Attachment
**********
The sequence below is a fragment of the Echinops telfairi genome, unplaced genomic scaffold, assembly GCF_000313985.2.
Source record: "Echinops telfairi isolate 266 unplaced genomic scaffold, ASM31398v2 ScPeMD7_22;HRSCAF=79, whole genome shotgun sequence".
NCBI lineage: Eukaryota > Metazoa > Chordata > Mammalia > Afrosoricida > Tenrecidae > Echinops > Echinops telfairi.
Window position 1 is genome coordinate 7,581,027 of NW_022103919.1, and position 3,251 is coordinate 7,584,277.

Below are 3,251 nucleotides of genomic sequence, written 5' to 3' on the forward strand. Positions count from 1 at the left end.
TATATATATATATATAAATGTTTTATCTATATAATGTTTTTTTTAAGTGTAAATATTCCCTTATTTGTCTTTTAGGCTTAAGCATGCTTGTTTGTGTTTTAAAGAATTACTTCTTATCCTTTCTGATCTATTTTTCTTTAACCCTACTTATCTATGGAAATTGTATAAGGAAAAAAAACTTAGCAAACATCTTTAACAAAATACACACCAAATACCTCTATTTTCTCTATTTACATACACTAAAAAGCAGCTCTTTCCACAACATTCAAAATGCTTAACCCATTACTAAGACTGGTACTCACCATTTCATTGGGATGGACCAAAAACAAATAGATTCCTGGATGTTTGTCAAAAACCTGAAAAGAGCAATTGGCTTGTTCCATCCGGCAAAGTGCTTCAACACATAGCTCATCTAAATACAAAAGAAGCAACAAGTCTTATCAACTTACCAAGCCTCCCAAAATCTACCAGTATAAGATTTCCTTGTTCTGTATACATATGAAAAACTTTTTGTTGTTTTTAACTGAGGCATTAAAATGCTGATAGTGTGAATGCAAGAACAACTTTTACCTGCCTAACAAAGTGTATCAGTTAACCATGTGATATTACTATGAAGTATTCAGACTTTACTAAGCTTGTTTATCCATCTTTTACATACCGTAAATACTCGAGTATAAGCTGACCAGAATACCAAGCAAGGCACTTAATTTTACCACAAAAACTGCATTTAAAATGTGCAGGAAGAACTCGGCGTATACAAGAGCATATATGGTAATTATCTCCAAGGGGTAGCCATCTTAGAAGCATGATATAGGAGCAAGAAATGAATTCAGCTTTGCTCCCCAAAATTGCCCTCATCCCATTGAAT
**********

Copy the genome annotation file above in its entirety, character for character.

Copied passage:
The sequence below is a fragment of the Echinops telfairi genome, unplaced genomic scaffold, assembly GCF_000313985.2.
Source record: "Echinops telfairi isolate 266 unplaced genomic scaffold, ASM31398v2 ScPeMD7_22;HRSCAF=79, whole genome shotgun sequence".
NCBI lineage: Eukaryota > Metazoa > Chordata > Mammalia > Afrosoricida > Tenrecidae > Echinops > Echinops telfairi.
Window position 1 is genome coordinate 7,581,027 of NW_022103919.1, and position 3,251 is coordinate 7,584,277.

Below are 3,251 nucleotides of genomic sequence, written 5' to 3' on the forward strand. Positions count from 1 at the left end.
TATATATATATATATAAATGTTTTATCTATATAATGTTTTTTTTAAGTGTAAATATTCCCTTATTTGTCTTTTAGGCTTAAGCATGCTTGTTTGTGTTTTAAAGAATTACTTCTTATCCTTTCTGATCTATTTTTCTTTAACCCTACTTATCTATGGAAATTGTATAAGGAAAAAAAACTTAGCAAACATCTTTAACAAAATACACACCAAATACCTCTATTTTCTCTATTTACATACACTAAAAAGCAGCTCTTTCCACAACATTCAAAATGCTTAACCCATTACTAAGACTGGTACTCACCATTTCATTGGGATGGACCAAAAACAAATAGATTCCTGGATGTTTGTCAAAAACCTGAAAAGAGCAATTGGCTTGTTCCATCCGGCAAAGTGCTTCAACACATAGCTCATCTAAATACAAAAGAAGCAACAAGTCTTATCAACTTACCAAGCCTCCCAAAATCTACCAGTATAAGATTTCCTTGTTCTGTATACATATGAAAAACTTTTTGTTGTTTTTAACTGAGGCATTAAAATGCTGATAGTGTGAATGCAAGAACAACTTTTACCTGCCTAACAAAGTGTATCAGTTAACCATGTGATATTACTATGAAGTATTCAGACTTTACTAAGCTTGTTTATCCATCTTTTACATACCGTAAATACTCGAGTATAAGCTGACCAGAATACCAAGCAAGGCACTTAATTTTACCACAAAAACTGCATTTAAAATGTGCAGGAAGAACTCGGCGTATACAAGAGCATATATGGTAATTATCTCCAAGGGGTAGCCATCTTAGAAGCATGATATAGGAGCAAGAAATGAATTCAGCTTTGCTCCCCAAAATTGCCCTCATCCCATTGAAT